Lessons learned: It’s a precious privilege to be alive. Our blessings are always within us and within our reach. Don’t worry about material loss which can be rebuilt. Human loss is permanent.
One Action Step: Cultivate the habit of being grateful. Make your life an attitude of gratitude.
Love and Let Love Multiply
Love Multiplies is only a concept unless the leader is able to demonstrate authentic love. It’s only then that it can become part of the organizational culture. The personal reformation Scott Mabry discloses is an encouraging testament to the potential bonds of love in relationships. Through his story he affirms the human need for love and that it is the source of greatest acts of courage, compassion, and commitment. Scott says, “Love supplies a wellspring of energy, belief, and hope.”
Lessons learned: Empathy for others requires empathy for self.
One Action Step: Seek out support. Schedule time to talk with someone you trust and who will speak with you truthfully.
Energize Your Future
Can anyone really know the future? No matter the amount of planning, the truth is, there are no predictions for the future that are 100% accurate. But the authors have described four concepts for assuring an energized future despite the unknowns.
Plan (B) for the Future
Plan A is what you think is best, but always have a Plan B. Often that turns out to be every bit as fulfilling as the original. Her heart set on Foreign Service, but with zero aptitude for foreign language, LaRae Quy could have given up on the ‘exciting life’ she knew she wanted. Instead she bundled all her skills and dreams into an application to the FBI and has never looked back. The FBI was Plan B proving that when the will is stronger than the failure, our will lifts us to success.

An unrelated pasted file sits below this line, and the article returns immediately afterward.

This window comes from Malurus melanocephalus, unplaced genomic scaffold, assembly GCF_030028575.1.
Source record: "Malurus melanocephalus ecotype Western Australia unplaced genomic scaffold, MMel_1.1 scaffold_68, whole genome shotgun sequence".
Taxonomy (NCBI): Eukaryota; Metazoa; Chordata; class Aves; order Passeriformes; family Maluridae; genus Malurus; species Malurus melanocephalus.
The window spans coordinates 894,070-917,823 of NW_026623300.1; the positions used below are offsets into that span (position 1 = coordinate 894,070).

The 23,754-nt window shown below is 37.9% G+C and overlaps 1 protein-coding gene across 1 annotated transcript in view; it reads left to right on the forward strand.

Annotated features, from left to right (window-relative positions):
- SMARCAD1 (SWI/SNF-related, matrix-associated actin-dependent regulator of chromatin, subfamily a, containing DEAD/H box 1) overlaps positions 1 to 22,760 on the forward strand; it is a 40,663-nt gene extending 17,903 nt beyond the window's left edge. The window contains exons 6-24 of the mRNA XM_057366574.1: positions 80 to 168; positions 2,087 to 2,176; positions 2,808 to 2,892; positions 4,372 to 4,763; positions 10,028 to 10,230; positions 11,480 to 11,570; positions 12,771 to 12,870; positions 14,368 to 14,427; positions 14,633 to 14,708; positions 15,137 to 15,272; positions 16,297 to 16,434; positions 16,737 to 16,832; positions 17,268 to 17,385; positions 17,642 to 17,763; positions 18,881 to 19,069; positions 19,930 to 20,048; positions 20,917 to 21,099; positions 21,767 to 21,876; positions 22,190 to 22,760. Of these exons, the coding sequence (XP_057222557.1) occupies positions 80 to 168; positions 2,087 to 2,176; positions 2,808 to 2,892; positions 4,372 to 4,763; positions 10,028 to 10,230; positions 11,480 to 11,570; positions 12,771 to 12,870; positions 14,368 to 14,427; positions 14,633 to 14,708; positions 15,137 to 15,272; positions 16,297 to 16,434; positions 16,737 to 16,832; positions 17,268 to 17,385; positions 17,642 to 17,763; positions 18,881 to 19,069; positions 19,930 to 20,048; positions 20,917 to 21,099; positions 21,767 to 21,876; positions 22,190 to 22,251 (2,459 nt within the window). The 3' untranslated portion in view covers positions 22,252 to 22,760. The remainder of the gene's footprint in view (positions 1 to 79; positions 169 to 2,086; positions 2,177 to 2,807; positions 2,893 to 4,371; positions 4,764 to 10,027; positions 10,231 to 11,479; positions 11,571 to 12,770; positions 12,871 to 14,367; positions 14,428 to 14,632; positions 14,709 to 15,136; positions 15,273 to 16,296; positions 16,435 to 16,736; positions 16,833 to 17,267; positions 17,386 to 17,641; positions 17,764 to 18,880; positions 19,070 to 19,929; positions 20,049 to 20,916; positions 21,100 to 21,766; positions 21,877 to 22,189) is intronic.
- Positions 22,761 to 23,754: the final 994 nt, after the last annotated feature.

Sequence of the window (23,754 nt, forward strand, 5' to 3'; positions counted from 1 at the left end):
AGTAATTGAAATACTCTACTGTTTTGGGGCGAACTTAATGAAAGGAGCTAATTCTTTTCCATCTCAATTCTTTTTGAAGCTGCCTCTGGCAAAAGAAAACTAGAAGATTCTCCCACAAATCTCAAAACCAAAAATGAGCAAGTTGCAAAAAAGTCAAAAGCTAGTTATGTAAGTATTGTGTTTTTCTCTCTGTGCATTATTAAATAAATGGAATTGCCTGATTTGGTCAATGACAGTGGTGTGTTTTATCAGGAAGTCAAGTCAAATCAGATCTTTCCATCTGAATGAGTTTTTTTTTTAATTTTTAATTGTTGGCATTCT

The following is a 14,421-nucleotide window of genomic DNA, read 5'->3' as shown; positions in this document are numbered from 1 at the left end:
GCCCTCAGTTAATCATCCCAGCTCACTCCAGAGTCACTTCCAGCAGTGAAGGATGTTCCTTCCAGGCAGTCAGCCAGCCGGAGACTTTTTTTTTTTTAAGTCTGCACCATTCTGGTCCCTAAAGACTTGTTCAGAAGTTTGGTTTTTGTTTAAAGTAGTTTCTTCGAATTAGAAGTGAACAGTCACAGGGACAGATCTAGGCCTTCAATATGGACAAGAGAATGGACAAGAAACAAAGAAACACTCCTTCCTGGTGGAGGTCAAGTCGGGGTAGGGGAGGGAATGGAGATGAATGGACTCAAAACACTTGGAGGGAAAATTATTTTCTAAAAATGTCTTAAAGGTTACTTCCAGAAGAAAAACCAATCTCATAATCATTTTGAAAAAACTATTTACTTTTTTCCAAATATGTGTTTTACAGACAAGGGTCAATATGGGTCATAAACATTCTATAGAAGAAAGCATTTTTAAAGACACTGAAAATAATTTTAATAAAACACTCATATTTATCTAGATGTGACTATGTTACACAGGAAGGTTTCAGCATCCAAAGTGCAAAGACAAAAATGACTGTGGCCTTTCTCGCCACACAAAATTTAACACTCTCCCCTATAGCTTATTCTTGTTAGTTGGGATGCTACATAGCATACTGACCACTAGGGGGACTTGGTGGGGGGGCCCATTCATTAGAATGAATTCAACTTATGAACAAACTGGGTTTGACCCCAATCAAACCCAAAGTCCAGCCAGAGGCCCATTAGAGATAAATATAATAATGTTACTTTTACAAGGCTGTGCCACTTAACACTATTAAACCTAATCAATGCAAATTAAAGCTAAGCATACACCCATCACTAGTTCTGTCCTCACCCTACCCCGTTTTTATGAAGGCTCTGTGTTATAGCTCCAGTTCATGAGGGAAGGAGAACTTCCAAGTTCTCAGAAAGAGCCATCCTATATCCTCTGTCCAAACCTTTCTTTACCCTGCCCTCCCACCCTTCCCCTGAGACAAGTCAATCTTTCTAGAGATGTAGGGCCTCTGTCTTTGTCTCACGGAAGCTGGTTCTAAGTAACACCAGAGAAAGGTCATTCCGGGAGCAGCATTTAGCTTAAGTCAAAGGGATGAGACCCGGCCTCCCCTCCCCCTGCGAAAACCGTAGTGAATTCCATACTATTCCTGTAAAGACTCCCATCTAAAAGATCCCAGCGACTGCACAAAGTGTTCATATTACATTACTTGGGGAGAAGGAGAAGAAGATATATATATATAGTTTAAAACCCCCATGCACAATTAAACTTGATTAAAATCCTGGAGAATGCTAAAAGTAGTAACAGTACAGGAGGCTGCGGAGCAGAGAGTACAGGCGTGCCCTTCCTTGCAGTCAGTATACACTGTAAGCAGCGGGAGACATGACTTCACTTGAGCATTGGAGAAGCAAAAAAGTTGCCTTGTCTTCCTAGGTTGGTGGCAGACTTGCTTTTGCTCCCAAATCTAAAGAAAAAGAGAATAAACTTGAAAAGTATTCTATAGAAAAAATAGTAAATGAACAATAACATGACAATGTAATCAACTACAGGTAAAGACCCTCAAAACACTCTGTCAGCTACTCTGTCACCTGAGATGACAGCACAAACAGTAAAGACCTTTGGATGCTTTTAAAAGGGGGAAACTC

Lessons learned: Success is often settling for less. Don’t stop after success; keep going toward untapped potential. Don’t be afraid to push boundaries.
One Action Step: See failure as an opportunity to learn valuable truths.
When Confronted with Challenges, Have Serious Fun
Recognize the role of fun. Challenges seem to get the most attention and the most press. Counter those times with things that are fun, and yes, energetic. Jon Mertz brings fun to his analogy to describe how tension and balance are relative to the ups and downs, booms and bursts of business. A trampoline is potentially dangerous, constructed of powerful springs, a taut tarp having the ability to launch a rider too high or cause loss of control and subsequent injury. But a trampoline is also fun as people climb on, sense the bounce, and move together in synchronicity.
Lessons learned: Play is essential to maintaining balance. The infusion of play into processes brings into focus the right blend of competitiveness and collaboration.